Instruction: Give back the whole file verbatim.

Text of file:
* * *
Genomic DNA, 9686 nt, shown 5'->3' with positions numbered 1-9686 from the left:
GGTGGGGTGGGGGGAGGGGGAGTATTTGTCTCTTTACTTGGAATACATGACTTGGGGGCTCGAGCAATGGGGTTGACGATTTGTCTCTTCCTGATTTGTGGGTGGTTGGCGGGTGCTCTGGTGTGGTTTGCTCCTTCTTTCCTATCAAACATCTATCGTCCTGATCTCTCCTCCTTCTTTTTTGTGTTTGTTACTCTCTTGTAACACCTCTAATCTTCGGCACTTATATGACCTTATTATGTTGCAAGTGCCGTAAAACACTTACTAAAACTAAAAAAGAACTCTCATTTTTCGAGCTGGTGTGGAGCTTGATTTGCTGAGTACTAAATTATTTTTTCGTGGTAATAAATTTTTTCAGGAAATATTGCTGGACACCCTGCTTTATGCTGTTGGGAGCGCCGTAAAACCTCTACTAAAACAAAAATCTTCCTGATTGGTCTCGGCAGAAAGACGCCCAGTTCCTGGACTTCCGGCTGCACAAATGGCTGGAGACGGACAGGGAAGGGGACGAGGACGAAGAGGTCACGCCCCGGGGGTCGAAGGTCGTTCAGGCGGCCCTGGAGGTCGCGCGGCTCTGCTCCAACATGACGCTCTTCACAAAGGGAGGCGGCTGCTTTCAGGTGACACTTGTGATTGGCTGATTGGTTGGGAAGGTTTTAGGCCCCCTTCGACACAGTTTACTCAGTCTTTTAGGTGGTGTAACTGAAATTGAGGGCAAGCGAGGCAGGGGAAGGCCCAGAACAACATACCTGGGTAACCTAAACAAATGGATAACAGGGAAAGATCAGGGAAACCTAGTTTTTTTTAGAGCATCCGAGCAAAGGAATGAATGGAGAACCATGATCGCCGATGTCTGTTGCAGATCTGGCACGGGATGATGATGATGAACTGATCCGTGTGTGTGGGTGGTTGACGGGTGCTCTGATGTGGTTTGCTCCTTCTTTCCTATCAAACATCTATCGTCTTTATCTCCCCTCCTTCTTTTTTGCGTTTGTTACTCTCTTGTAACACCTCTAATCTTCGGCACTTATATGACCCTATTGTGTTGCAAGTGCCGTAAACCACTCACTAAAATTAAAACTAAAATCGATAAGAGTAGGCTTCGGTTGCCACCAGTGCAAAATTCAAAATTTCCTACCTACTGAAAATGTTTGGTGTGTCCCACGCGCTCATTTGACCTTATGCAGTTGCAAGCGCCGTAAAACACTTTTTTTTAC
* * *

Genomic DNA, 9686 nt, shown 5'->3' with positions numbered 1-9686 from the left:
GGTGGGGTGGGGGGAGGGGGAGTATTTGTCTCTTTACTTGGAATACATGACTTGGGGGCTCGAGCAATGGGGTTGACGATTTGTCTCTTCCTGATTTGTGGGTGGTTGGCGGGTGCTCTGGTGTGGTTTGCTCCTTCTTTCCTATCAAACATCTATCGTCCTGATCTCTCCTCCTTCTTTTTTGTGTTTGTTACTCTCTTGTAACACCTCTAATCTTCGGCACTTATATGACCTTATTATGTTGCAAGTGCCGTAAAACACTTACTAAAACTAAAAAAGAACTCTCATTTTTCGAGCTGGTGTGGAGCTTGATTTGCTGAGTACTAAATTATTTTTTCGTGGTAATAAATTTTTTCAGGAAATATTGCTGGACACCCTGCTTTATGCTGTTGGGAGCGCCGTAAAACCTCTACTAAAACAAAAATCTTCCTGATTGGTCTCGGCAGAAAGACGCCCAGTTCCTGGACTTCCGGCTGCACAAATGGCTGGAGACGGACAGGGAAGGGGACGAGGACGAAGAGGTCACGCCCCGGGGGTCGAAGGTCGTTCAGGCGGCCCTGGAGGTCGCGCGGCTCTGCTCCAACATGACGCTCTTCACAAAGGGAGGCGGCTGCTTTCAGGTGACACTTGTGATTGGCTGATTGGTTGGGAAGGTTTTAGGCCCCCTTCGACACAGTTTACTCAGTCTTTTAGGTGGTGTAACTGAAATTGAGGGCAAGCGAGGCAGGGGAAGGCCCAGAACAACATACCTGGGTAACCTAAACAAATGGATAACAGGGAAAGATCAGGGAAACCTAGTTTTTTTTAGAGCATCCGAGCAAAGGAATGAATGGAGAACCATGATCGCCGATGTCTGTTGCAGATCTGGCACGGGATGATGATGATGAACTGATCCGTGTGTGTGGGTGGTTGACGGGTGCTCTGATGTGGTTTGCTCCTTCTTTCCTATCAAACATCTATCGTCTTTATCTCCCCTCCTTCTTTTTTGCGTTTGTTACTCTCTTGTAACACCTCTAATCTTCGGCACTTATATGACCCTATTGTGTTGCAAGTGCCGTAAACCACTCACTAAAATTAAAACTAAAATCGATAAGAGTAGGCTTCGGTTGCCACCAGTGCAAAATTCAAAATTTCCTACCTACTGAAAATGTTTGGTGTGTCCCACGCGCTCATTTGACCTTATGCAGTTGCAAGCGCCGTAAAACACTTTTTTTTAC